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Troy City Council Appoints new Assistant Chief of Police

By Josh Jones
Times Tribune Editor
jljones@timestribunenews.com 

 

TROY — The Troy City Council approved and announced the next assistant police chief of Troy as well as ordinances related to the position of chief and assistant chief and qualifications during Monday’s regular meeting. 

The council unanimously approved the appointment of Lieutenant Andrew Evans to Assistant Chief, as well as approved the promotions of Sergeant Daniel Lipe to Lieutenant and Detective Todd Hays to Sergeant effective Feb. 26. According to Times Tribune archives, the position of assistant chief has been vacant since May 1, 2023. 

Troy Chief of Police Chris Wasser gave his reaction to the promotions and filling the position of assistant chief. 

“It is great that the Assistant Chief’s position was filled with such a qualified candidate. Lt. Evans and myself share the same goals for our agency, and I am looking forward to working with him everyday to keep improving the quality of law enforcement service we provide,” Wasser said, “I am looking forward to working with these next leaders of the department and their visions of our department in future. I think it is going to be great for our city and I’m looking forward to seeing them grow in their careers.”

Mayor David Nonn said that the city is happy to announce Evans as the assistant chief. 

“He has been with the department for 17 years and we are looking forward to great things from him,” Nonn said. 

No swearing in ceremony took place on Monday and it is expected to be held at a future meeting. 

Times Tribune archives state that last month the council voted down an ordinance regarding creating Title II, Chapter 35 Police, Section 35.045 (Assistant Chief of Police) within the codified ordinances. The council instructed the city administrator to create a new ordinance that includes a four-year college degree requirement, which was brought before the council on Monday. 

During public input, Citizen Heather Stirling expressed her concerns regarding the ordinances making a four-year college degree a requirement for the positions of Chief of Police and Assistant Chief of Police. She argued that the requirement would disqualify at least two lieutenants on the force who have dedicated over 20 years of service to the department starting various programs, outreach and serving and protecting the citizens of Troy. She also noted that she served as a secretary for the police pension board for over eight years.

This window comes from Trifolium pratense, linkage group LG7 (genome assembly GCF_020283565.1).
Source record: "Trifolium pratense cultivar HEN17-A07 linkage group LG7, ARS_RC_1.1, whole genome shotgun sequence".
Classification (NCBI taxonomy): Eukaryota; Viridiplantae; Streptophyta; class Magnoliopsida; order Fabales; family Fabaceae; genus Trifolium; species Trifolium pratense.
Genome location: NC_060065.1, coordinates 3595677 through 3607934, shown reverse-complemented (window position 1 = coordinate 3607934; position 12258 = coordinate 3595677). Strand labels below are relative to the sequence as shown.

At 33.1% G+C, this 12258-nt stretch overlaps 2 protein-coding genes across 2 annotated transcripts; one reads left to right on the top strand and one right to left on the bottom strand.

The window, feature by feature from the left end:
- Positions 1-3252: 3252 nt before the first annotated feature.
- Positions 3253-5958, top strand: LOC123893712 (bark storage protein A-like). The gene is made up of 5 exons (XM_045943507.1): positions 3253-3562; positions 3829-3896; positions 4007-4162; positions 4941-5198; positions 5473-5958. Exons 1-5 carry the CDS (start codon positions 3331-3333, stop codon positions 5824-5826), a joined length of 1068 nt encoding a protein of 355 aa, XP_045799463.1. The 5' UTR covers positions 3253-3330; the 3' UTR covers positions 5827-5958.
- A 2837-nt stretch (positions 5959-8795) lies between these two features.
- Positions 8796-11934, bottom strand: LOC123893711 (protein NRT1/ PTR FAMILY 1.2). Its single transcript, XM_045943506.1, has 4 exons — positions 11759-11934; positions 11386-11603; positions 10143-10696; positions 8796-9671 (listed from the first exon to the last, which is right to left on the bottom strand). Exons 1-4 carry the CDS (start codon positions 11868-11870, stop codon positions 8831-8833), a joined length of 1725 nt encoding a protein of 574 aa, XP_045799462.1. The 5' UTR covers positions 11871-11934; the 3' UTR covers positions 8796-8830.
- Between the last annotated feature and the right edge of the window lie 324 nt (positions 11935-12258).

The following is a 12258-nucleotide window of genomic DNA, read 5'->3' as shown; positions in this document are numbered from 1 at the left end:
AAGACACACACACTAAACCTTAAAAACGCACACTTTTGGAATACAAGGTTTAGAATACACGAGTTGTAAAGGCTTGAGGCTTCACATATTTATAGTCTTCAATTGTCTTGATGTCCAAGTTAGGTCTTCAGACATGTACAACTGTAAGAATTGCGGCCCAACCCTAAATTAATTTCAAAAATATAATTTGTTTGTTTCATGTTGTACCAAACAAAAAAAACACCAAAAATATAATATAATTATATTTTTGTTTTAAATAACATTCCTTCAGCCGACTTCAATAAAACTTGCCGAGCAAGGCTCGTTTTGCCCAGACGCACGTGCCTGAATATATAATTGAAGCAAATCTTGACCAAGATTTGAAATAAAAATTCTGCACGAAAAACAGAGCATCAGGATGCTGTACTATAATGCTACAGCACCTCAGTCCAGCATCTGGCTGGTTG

“Protecting and serving our community is one of the most important jobs out there, leadership is also important. I believe great leaders are made over time gaining experience and perspective from the day to day,” Stirling said. “I am not here to push for any one individual to be promoted. I personally feel like there are multiple candidates that have earned the right to be considered, that is what they should be, considered. I simply feel like taking that opportunity away from two officers simply because they don’t have a degree would be doing a disservice not only to them, but to our community.” 

An excerpt from the ordinance references the college degree requirement. 

“The Assistant Chief of Police must possess a bachelor’s degree from an accredited four (4) year college or university and have at least five years of full-time service as a police officer,” The ordinance states. 

When the council reached the ordinance item later in the meeting, Councilmember Tim Flint said that he also questions the four year degree. 

“In my opinion if someone got a degree 25 years ago, how relevant is that today to be the assistant chief of police in the city of Troy,” Flint said. “I just don’t see where it is relevant, we are passing over some pretty experienced individuals by doing this. That is my opinion anyway.” 

The ordinance was approved with council members Elizabeth Hellrung, Nathan Henderson, Sam Italiano, Debbie Knoll, Tony Manley and Troy Turner voting in favor and council members Dan Dawson and Flint voting against (6-2). An ordinance with the same requirement for the chief of police was also approved, with Dawson as the only council member voting against (7-1). 

After the meeting when asked, Dawson said his concerns were similar to Councilman Flint’s as to why he voted no to a four-year degree requirement. 

“I think a two-year degree should be sufficient,” Dawson said. 

Troy City Administrator Jay Keeven said that he believes all the promoted officers will do well in their positions. As for the ordinance regarding the four-year degree, Keeven explained why he believed the majority of the council approved moving forward.

“Police departments, throughout the state, throughout the nation have different requirements for different positions. Some require the chief to have a four-year degree and the assistant chief have an associate’s degree, some don’t require degrees,” Keeven said. “I think our council felt strongly that in a community where they do have a well-educated population, they like to have their police command staff on par. I think part of their thought was if the chief ever were to leave, you have the opportunity with the assistant chief that has the same qualifications as the chief to fill that position, not that it is automatic.” 

The next city council meeting will be held at 6:30 p.m. Tuesday, Feb. 20, due to Presidents’ Day that Monday. 

 

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